Letter to the Editor

One of my favorite teachers (age 50) called me Tuesday night, July 4, and asked what I was doing. Since the fireworks show was rained out, I was just watching TV and unwinding from the day. I asked her if she read the copy of the text of the Declaration of Independence I gave her on Sunday. She said “she had not had time to read it. Nobody cares about that stuff anymore.” I replied “that’s why the country is going down the toilet.”
Needless to say the conversation ended quickly. I was upset at this and could not get to sleep until after midnight. I came close to crying for my country. I can vividly recall when and where I heard about: 1) the surrender of Germany, May 7, 1945 and 2) the surrender of Japan September 2, 1945. I was 7. In both instances I ran home to tell my mother. My Dad, age 35 with a wife and 2 children would not have to go. My uncle, single and a bit older would soon be home.
I will not repeat the entire text here. It is easily available on line in 30 seconds, maybe 1-2 minutes to print it. It seems to me that all of us in the US should start calling it what is really is; not July 4th, but Independence Day. This is what it was called when I was young and for some decades after. Now it is only a holiday, it is not called by its correct name, and all but a small minority of us only celebrate the day off, make merry, and forget the rest.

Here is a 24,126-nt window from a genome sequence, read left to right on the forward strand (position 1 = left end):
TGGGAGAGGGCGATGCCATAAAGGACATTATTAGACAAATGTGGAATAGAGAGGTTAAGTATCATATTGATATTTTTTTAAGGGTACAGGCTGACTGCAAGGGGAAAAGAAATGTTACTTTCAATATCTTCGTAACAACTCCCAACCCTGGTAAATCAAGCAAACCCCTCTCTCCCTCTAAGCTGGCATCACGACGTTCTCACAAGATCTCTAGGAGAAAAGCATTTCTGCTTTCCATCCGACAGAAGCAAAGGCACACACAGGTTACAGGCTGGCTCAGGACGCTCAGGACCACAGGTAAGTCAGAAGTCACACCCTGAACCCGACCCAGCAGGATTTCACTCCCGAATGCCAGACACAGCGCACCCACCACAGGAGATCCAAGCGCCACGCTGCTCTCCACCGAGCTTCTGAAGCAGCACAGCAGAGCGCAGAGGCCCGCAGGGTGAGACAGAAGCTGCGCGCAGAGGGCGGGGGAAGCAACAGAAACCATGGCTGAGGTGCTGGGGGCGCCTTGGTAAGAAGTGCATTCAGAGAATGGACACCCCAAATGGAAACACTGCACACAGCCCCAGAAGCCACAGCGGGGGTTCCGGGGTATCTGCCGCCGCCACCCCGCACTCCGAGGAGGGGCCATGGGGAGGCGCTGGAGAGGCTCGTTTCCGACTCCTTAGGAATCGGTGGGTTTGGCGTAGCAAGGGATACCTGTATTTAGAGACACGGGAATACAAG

The document only covers 3 type written pages. There are basically 5 parts to it:
Introduction, one long sentence: When in the course of human events, it becomes necessary….
Preamble 5 long sentences: We hold these truths to be self-evident, that all….
That to secure these rights, Governments are instituted….
Indictments: A list of 27 factual grievances that the writers of the Declaration agreed were important to the undertaking of separating the 13 colonies from Britain to become a separate country.
Denunciation: A description of all the appeals made over the years to Britain to address the listed indictments. We must….Enemies in War, in Peace Friends.
Conclusion: We therefore, the Representatives….mutually pledge to each other our Lives, our Fortunes, and our sacred Honor.
Signatures: There were 56. I do not know how many lost their sacred Honor, but among these brave men who found it very hard to keep their fortunes (modest or not) or their lives, or both.
-- BL Bennett